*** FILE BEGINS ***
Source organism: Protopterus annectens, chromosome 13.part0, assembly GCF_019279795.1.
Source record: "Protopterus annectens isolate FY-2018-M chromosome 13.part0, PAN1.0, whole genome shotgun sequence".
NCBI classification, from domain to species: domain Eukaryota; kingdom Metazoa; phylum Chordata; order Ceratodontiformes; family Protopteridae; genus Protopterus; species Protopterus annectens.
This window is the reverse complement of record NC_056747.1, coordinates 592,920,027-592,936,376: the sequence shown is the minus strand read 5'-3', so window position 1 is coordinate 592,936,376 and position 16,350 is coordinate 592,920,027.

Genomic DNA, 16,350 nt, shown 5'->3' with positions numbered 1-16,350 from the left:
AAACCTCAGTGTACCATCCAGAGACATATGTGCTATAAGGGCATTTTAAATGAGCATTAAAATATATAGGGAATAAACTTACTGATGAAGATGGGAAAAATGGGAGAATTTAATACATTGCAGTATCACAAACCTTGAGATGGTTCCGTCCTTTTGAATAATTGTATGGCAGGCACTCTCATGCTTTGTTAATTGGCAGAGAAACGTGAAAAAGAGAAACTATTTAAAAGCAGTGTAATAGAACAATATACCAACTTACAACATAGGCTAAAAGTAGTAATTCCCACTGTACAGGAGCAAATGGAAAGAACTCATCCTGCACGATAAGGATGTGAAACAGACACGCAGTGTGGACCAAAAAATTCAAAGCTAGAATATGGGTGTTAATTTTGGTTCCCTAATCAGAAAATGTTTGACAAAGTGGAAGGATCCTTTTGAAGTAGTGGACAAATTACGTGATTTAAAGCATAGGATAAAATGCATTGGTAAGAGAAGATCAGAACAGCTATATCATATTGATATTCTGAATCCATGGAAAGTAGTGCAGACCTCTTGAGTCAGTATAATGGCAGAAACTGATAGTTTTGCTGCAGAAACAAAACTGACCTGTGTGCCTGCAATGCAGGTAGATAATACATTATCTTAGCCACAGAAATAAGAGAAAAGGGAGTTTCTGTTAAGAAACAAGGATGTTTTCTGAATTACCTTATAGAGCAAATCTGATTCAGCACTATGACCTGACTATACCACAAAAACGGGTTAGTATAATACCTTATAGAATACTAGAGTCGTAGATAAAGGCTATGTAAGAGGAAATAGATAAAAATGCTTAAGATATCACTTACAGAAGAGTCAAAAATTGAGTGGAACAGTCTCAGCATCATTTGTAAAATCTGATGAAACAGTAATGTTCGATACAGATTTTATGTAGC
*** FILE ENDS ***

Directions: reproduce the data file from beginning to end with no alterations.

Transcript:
Source organism: Protopterus annectens, chromosome 13.part0, assembly GCF_019279795.1.
Source record: "Protopterus annectens isolate FY-2018-M chromosome 13.part0, PAN1.0, whole genome shotgun sequence".
NCBI classification, from domain to species: domain Eukaryota; kingdom Metazoa; phylum Chordata; order Ceratodontiformes; family Protopteridae; genus Protopterus; species Protopterus annectens.
This window is the reverse complement of record NC_056747.1, coordinates 592,920,027-592,936,376: the sequence shown is the minus strand read 5'-3', so window position 1 is coordinate 592,936,376 and position 16,350 is coordinate 592,920,027.

Genomic DNA, 16,350 nt, shown 5'->3' with positions numbered 1-16,350 from the left:
AAACCTCAGTGTACCATCCAGAGACATATGTGCTATAAGGGCATTTTAAATGAGCATTAAAATATATAGGGAATAAACTTACTGATGAAGATGGGAAAAATGGGAGAATTTAATACATTGCAGTATCACAAACCTTGAGATGGTTCCGTCCTTTTGAATAATTGTATGGCAGGCACTCTCATGCTTTGTTAATTGGCAGAGAAACGTGAAAAAGAGAAACTATTTAAAAGCAGTGTAATAGAACAATATACCAACTTACAACATAGGCTAAAAGTAGTAATTCCCACTGTACAGGAGCAAATGGAAAGAACTCATCCTGCACGATAAGGATGTGAAACAGACACGCAGTGTGGACCAAAAAATTCAAAGCTAGAATATGGGTGTTAATTTTGGTTCCCTAATCAGAAAATGTTTGACAAAGTGGAAGGATCCTTTTGAAGTAGTGGACAAATTACGTGATTTAAAGCATAGGATAAAATGCATTGGTAAGAGAAGATCAGAACAGCTATATCATATTGATATTCTGAATCCATGGAAAGTAGTGCAGACCTCTTGAGTCAGTATAATGGCAGAAACTGATAGTTTTGCTGCAGAAACAAAACTGACCTGTGTGCCTGCAATGCAGGTAGATAATACATTATCTTAGCCACAGAAATAAGAGAAAAGGGAGTTTCTGTTAAGAAACAAGGATGTTTTCTGAATTACCTTATAGAGCAAATCTGATTCAGCACTATGACCTGACTATACCACAAAAACGGGTTAGTATAATACCTTATAGAATACTAGAGTCGTAGATAAAGGCTATGTAAGAGGAAATAGATAAAAATGCTTAAGATATCACTTACAGAAGAGTCAAAAATTGAGTGGAACAGTCTCAGCATCATTTGTAAAATCTGATGAAACAGTAATGTTCGATACAGATTTTATGTAGC